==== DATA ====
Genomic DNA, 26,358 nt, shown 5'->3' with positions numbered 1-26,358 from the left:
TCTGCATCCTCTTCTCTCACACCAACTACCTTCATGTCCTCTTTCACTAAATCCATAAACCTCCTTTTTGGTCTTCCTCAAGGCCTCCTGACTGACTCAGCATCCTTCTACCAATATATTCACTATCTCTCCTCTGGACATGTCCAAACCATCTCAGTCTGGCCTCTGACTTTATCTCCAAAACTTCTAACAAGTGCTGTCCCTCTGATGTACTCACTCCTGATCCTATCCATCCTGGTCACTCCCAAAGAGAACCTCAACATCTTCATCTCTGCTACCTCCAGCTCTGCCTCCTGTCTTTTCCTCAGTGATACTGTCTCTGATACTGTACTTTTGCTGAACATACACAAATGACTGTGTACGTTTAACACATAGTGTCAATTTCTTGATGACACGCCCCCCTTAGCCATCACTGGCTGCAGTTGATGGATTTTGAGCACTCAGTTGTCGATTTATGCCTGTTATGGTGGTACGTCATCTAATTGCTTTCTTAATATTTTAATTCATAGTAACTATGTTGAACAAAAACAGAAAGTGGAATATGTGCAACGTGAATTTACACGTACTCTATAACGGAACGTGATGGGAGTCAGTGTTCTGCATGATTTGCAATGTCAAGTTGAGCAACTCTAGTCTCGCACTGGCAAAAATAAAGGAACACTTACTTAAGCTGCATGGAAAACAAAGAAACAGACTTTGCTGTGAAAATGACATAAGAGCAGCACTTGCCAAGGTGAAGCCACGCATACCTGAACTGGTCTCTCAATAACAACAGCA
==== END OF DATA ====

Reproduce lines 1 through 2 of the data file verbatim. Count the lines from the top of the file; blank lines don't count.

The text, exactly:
Genomic DNA, 26,358 nt, shown 5'->3' with positions numbered 1-26,358 from the left:
TCTGCATCCTCTTCTCTCACACCAACTACCTTCATGTCCTCTTTCACTAAATCCATAAACCTCCTTTTTGGTCTTCCTCAAGGCCTCCTGACTGACTCAGCATCCTTCTACCAATATATTCACTATCTCTCCTCTGGACATGTCCAAACCATCTCAGTCTGGCCTCTGACTTTATCTCCAAAACTTCTAACAAGTGCTGTCCCTCTGATGTACTCACTCCTGATCCTATCCATCCTGGTCACTCCCAAAGAGAACCTCAACATCTTCATCTCTGCTACCTCCAGCTCTGCCTCCTGTCTTTTCCTCAGTGATACTGTCTCTGATACTGTACTTTTGCTGAACATACACAAATGACTGTGTACGTTTAACACATAGTGTCAATTTCTTGATGACACGCCCCCCTTAGCCATCACTGGCTGCAGTTGATGGATTTTGAGCACTCAGTTGTCGATTTATGCCTGTTATGGTGGTACGTCATCTAATTGCTTTCTTAATATTTTAATTCATAGTAACTATGTTGAACAAAAACAGAAAGTGGAATATGTGCAACGTGAATTTACACGTACTCTATAACGGAACGTGATGGGAGTCAGTGTTCTGCATGATTTGCAATGTCAAGTTGAGCAACTCTAGTCTCGCACTGGCAAAAATAAAGGAACACTTACTTAAGCTGCATGGAAAACAAAGAAACAGACTTTGCTGTGAAAATGACATAAGAGCAGCACTTGCCAAGGTGAAGCCACGCATACCTGAACTGGTCTCTCAATAACAACAGCA